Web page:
This country lane (below) is literally around the corner from my home.  It really is bumble bee and butterfly heaven, due to the comfrey, teasels, ivy, nettles, hawthorn and many other wildflowers growing, and it is never mown.  Instead, it is left to die back naturally in the winter.

  • Replace low pollinator value bedding plants in formal planting schemes and floral hanging baskets in town centres, with flowers of value to bees and other pollinators.

  • Allow areas of waste land, brown field sites, derelict and ruined sites to become a home to pollinators.  Below you can see such an area, again, close to my home.  Although it is not easy to identify the many species of wildflower growing in this location, I can assure you, it is pollinator heaven! 

    Bumble bees, solitary bees, honey bees, and a wide range of butterflies, moths and hoverflies can be seen feeding on a range of flowers, which includes red and white clover, bird's foot trefoil, knapweed, ox eye daisy, various mallow, rosebay willow herb, buttercups, ragwort and more

  • Commit to creating a specific pollinator garden, or designating a space for a pollinator garden to which members of the public can donate bee-friendly plants.  These could even be stretches of grass outside public buildings, such as libraries.

  • Preserve hedgerows and trees for bees and other wildlife.  Read more about the importance of trees and hedgerows for bees.

  • Link up with other councils in neighbouring districts to share ideas and increase pollinator range.

  • Identify and protect areas where vulnerable species of bees and other pollinators exist.

Bumble bee on hemp agrimony.Bumble bee on hemp agrimony.

  • Cease the use of insecticides if currently using them on planting schemes lawns and public spaces.  Adopt an organic policy for sourcing and growing plants for their planting schemes.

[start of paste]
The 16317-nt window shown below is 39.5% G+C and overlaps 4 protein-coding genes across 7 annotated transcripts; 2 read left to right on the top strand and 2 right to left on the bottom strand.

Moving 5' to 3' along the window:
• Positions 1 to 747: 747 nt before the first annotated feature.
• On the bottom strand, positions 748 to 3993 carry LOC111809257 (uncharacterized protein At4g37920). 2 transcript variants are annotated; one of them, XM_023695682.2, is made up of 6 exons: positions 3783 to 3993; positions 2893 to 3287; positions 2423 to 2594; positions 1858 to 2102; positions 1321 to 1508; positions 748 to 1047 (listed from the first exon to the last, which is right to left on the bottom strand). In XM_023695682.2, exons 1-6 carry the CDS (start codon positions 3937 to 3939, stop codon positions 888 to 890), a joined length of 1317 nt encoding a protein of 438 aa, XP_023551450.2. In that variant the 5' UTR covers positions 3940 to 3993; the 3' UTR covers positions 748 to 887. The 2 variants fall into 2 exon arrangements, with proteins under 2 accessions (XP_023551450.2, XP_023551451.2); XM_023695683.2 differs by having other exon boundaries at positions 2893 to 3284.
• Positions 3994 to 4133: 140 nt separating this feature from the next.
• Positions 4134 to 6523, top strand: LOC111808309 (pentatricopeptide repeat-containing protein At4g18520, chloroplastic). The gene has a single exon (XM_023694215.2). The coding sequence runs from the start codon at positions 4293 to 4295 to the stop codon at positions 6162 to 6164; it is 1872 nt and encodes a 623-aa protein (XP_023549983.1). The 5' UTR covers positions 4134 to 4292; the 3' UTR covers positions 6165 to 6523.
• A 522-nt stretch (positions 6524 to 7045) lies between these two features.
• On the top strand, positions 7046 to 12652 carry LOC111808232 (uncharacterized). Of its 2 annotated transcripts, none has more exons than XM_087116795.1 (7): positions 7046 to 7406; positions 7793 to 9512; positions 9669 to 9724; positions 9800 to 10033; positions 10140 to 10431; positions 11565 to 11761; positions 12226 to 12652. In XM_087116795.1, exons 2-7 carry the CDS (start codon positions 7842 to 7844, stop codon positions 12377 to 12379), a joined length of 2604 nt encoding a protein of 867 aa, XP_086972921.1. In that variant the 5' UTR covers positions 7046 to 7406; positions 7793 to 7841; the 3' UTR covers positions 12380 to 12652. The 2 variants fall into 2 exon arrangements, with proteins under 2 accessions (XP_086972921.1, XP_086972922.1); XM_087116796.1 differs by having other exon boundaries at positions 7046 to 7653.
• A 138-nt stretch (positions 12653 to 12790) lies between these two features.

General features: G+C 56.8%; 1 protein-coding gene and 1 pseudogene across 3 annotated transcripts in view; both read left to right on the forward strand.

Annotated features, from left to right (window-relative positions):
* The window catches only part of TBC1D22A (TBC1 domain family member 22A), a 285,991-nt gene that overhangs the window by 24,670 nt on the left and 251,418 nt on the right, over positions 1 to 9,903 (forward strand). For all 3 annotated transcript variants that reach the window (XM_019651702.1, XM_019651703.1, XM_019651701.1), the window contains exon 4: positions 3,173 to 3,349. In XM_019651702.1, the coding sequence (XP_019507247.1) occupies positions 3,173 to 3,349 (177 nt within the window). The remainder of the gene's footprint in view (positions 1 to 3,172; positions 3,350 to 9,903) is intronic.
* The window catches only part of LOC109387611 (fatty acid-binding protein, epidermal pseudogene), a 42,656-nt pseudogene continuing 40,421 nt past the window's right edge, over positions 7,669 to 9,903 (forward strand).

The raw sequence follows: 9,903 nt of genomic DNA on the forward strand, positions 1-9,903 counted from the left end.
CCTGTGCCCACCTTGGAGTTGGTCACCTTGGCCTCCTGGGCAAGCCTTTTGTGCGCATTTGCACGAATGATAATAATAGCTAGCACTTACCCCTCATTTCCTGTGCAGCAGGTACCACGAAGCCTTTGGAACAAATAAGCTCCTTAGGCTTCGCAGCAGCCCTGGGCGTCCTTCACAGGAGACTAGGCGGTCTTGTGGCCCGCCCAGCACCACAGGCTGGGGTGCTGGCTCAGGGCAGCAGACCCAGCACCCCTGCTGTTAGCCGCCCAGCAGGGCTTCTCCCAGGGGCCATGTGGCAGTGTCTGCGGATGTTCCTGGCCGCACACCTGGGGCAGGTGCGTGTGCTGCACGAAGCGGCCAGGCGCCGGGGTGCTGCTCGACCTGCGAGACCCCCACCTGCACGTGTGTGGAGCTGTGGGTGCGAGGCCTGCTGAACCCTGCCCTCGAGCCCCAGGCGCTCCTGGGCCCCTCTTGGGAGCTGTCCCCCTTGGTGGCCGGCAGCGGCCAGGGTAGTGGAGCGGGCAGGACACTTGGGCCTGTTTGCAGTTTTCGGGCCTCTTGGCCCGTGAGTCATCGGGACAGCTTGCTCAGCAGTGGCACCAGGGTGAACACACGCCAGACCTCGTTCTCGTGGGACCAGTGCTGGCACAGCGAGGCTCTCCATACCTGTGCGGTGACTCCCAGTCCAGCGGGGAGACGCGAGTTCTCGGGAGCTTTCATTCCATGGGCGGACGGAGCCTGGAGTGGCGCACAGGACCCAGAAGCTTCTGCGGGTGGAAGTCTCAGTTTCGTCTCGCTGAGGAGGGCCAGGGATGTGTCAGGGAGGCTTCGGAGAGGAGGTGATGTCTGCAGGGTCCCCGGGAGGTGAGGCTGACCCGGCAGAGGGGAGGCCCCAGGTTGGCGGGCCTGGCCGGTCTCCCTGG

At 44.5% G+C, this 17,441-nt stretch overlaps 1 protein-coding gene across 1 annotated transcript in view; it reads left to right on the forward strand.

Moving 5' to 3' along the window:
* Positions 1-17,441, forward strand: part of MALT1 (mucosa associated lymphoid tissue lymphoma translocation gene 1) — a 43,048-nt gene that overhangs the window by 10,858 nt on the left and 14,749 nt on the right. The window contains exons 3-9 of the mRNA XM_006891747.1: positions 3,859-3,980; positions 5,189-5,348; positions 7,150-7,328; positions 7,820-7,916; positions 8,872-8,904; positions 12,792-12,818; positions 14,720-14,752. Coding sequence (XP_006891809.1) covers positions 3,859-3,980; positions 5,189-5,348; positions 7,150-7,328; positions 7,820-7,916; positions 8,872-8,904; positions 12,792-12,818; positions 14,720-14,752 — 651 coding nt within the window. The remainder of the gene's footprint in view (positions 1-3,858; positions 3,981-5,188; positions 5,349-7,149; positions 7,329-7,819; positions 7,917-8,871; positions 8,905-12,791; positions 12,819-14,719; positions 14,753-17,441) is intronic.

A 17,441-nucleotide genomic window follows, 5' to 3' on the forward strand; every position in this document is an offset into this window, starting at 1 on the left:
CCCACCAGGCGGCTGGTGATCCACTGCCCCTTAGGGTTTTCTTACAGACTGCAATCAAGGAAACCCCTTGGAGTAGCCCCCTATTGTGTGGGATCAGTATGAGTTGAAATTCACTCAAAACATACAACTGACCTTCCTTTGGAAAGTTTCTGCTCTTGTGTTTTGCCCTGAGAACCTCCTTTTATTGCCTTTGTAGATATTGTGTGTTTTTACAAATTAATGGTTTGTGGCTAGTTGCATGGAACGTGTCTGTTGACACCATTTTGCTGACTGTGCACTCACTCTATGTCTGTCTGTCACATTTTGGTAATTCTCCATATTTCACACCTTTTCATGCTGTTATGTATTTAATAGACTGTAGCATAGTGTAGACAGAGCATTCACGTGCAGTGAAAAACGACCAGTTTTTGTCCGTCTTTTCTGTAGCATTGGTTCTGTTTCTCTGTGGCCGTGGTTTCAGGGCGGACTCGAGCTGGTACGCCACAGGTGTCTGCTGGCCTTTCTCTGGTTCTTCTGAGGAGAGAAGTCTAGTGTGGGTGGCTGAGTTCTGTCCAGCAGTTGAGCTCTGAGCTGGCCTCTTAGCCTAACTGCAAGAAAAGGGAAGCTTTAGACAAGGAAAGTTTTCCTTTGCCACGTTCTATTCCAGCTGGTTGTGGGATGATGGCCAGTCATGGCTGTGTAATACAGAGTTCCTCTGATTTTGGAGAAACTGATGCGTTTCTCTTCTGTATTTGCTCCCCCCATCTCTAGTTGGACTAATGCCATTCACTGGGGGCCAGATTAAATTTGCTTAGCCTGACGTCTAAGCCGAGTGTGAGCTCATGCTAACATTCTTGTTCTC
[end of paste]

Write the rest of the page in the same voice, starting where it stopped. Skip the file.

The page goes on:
• Councils are in an excellent position to encourage local businesses to participate in creating bee-friendly spaces where possible.

Honey bee on wild geranium.Honey bee on wild geranium.

We play a part in this...

It's a fact that wildflower verges trap litter more easily than neatly mown ones.  The sight of litter can cause the public to phone in and complain.  Anything you can do (such as speaking to your school and the local radio station) to discourage litter throwing will be a real help. 

Also, give positive feedback for the positive actions your council do take, and asking others to do the same.

Bumble bee on clover.Bumble bee on clover.

How can councils help bees with regard to educational resources?

One of the simplest ways is by providing educational materials and resources on the council website, not only for schools, but also for members of the public and even businesses to download.

Generally, there is no need for councils to reinvent the wheel on this, because there is so much information available on the internet. 

The role councils could play might be to research various sources of information, and offer links in one place (i.e. the council website) to some of the many resources available.

Councils could also encourage and help schools to create pollinator gardens and bee gardens (see this further information about creating a bee garden). Budget permitting, perhaps they could distribute packets of wildflower seeds to schools?

I’m sure you can think of more ways in which councils can help bees!  Together, we really do make a difference!

Go back  to Home page